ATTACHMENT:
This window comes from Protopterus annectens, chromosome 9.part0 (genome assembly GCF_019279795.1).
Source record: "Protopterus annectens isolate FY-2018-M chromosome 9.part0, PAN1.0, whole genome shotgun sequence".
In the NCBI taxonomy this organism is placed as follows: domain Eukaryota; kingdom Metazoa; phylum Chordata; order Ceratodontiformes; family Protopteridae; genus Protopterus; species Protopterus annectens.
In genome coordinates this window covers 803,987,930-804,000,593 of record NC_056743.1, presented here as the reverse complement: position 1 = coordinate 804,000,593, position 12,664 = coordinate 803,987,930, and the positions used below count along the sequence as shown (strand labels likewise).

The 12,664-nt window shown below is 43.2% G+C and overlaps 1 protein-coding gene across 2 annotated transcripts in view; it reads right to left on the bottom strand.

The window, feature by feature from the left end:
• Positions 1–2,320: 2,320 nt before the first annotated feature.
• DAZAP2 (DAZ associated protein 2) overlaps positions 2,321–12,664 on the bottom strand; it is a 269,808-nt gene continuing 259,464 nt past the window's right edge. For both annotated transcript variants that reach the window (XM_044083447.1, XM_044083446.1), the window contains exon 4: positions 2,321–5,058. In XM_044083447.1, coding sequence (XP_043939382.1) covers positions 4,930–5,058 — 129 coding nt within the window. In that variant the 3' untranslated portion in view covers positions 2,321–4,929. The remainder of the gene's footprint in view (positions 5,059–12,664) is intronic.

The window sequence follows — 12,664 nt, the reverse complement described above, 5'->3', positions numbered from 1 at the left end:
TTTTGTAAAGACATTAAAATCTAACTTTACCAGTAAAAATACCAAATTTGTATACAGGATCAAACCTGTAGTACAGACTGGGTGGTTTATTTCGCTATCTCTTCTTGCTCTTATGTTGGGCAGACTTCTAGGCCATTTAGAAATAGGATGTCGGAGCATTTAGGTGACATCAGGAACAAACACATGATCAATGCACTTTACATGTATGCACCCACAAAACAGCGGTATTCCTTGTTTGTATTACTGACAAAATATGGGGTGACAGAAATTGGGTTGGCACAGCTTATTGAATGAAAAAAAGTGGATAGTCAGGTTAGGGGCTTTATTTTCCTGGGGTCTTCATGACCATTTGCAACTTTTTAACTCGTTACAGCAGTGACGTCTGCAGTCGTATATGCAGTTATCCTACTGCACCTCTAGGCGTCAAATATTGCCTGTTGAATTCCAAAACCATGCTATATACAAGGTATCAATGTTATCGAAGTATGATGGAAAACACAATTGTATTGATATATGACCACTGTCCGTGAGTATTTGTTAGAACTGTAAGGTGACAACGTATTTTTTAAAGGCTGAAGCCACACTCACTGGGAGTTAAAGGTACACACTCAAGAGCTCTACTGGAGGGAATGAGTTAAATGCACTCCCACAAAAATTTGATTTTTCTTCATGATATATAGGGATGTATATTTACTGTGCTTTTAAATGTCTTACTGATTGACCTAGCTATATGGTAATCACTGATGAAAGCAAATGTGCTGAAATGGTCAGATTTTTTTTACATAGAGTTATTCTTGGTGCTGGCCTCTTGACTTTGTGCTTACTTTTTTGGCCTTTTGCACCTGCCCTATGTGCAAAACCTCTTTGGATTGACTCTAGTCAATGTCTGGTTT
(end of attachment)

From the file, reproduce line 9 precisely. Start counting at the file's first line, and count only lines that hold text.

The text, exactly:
The window sequence follows — 12,664 nt, the reverse complement described above, 5'->3', positions numbered from 1 at the left end: